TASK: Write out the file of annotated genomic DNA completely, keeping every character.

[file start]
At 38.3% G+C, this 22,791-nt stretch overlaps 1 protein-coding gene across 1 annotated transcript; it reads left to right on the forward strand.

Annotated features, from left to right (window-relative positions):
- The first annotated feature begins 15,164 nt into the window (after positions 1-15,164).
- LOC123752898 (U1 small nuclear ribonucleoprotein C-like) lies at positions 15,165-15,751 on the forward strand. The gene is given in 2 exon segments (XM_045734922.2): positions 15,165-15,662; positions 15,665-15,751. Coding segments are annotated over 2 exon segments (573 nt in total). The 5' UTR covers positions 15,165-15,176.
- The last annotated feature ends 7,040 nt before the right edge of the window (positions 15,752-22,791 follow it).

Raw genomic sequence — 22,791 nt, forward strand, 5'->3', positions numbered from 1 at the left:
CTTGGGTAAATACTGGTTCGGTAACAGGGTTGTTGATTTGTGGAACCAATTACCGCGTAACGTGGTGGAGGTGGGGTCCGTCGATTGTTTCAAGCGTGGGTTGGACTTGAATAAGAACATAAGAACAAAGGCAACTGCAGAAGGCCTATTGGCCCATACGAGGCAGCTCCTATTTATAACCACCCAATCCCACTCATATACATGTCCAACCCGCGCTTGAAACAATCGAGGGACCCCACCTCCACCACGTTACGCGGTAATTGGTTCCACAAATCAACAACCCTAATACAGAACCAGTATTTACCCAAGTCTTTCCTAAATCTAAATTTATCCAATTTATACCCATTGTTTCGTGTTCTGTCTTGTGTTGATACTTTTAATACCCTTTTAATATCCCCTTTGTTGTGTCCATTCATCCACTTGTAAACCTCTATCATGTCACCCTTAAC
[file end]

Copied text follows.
At 38.3% G+C, this 22,791-nt stretch overlaps 1 protein-coding gene across 1 annotated transcript; it reads left to right on the forward strand.

Annotated features, from left to right (window-relative positions):
- The first annotated feature begins 15,164 nt into the window (after positions 1-15,164).
- LOC123752898 (U1 small nuclear ribonucleoprotein C-like) lies at positions 15,165-15,751 on the forward strand. The gene is given in 2 exon segments (XM_045734922.2): positions 15,165-15,662; positions 15,665-15,751. Coding segments are annotated over 2 exon segments (573 nt in total). The 5' UTR covers positions 15,165-15,176.
- The last annotated feature ends 7,040 nt before the right edge of the window (positions 15,752-22,791 follow it).

Raw genomic sequence — 22,791 nt, forward strand, 5'->3', positions numbered from 1 at the left:
CTTGGGTAAATACTGGTTCGGTAACAGGGTTGTTGATTTGTGGAACCAATTACCGCGTAACGTGGTGGAGGTGGGGTCCGTCGATTGTTTCAAGCGTGGGTTGGACTTGAATAAGAACATAAGAACAAAGGCAACTGCAGAAGGCCTATTGGCCCATACGAGGCAGCTCCTATTTATAACCACCCAATCCCACTCATATACATGTCCAACCCGCGCTTGAAACAATCGAGGGACCCCACCTCCACCACGTTACGCGGTAATTGGTTCCACAAATCAACAACCCTAATACAGAACCAGTATTTACCCAAGTCTTTCCTAAATCTAAATTTATCCAATTTATACCCATTGTTTCGTGTTCTGTCTTGTGTTGATACTTTTAATACCCTTTTAATATCCCCTTTGTTGTGTCCATTCATCCACTTGTAAACCTCTATCATGTCACCCTTAAC